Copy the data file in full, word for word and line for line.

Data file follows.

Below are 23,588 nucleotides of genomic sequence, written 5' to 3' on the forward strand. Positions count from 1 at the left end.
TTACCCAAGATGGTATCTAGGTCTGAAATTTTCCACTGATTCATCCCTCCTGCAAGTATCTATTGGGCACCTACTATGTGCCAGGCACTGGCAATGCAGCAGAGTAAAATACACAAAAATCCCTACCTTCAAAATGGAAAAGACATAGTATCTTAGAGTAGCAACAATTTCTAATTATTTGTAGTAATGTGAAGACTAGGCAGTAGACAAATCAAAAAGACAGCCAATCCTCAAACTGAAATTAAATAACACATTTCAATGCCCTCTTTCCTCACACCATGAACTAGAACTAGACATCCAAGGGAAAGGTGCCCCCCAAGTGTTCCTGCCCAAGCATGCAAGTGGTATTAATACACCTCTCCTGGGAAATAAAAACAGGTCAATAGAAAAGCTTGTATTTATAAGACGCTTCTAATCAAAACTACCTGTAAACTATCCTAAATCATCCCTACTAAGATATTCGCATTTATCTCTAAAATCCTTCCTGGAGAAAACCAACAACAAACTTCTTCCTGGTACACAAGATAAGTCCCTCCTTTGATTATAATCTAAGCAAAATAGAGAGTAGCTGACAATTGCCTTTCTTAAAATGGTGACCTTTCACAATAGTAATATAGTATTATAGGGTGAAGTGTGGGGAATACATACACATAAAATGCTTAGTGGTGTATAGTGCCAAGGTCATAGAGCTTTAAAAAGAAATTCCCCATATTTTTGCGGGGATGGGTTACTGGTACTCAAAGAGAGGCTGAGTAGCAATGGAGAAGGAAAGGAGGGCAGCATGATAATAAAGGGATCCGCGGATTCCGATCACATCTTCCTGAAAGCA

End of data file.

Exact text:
Below are 23,588 nucleotides of genomic sequence, written 5' to 3' on the forward strand. Positions count from 1 at the left end.
TTACCCAAGATGGTATCTAGGTCTGAAATTTTCCACTGATTCATCCCTCCTGCAAGTATCTATTGGGCACCTACTATGTGCCAGGCACTGGCAATGCAGCAGAGTAAAATACACAAAAATCCCTACCTTCAAAATGGAAAAGACATAGTATCTTAGAGTAGCAACAATTTCTAATTATTTGTAGTAATGTGAAGACTAGGCAGTAGACAAATCAAAAAGACAGCCAATCCTCAAACTGAAATTAAATAACACATTTCAATGCCCTCTTTCCTCACACCATGAACTAGAACTAGACATCCAAGGGAAAGGTGCCCCCCAAGTGTTCCTGCCCAAGCATGCAAGTGGTATTAATACACCTCTCCTGGGAAATAAAAACAGGTCAATAGAAAAGCTTGTATTTATAAGACGCTTCTAATCAAAACTACCTGTAAACTATCCTAAATCATCCCTACTAAGATATTCGCATTTATCTCTAAAATCCTTCCTGGAGAAAACCAACAACAAACTTCTTCCTGGTACACAAGATAAGTCCCTCCTTTGATTATAATCTAAGCAAAATAGAGAGTAGCTGACAATTGCCTTTCTTAAAATGGTGACCTTTCACAATAGTAATATAGTATTATAGGGTGAAGTGTGGGGAATACATACACATAAAATGCTTAGTGGTGTATAGTGCCAAGGTCATAGAGCTTTAAAAAGAAATTCCCCATATTTTTGCGGGGATGGGTTACTGGTACTCAAAGAGAGGCTGAGTAGCAATGGAGAAGGAAAGGAGGGCAGCATGATAATAAAGGGATCCGCGGATTCCGATCACATCTTCCTGAAAGCA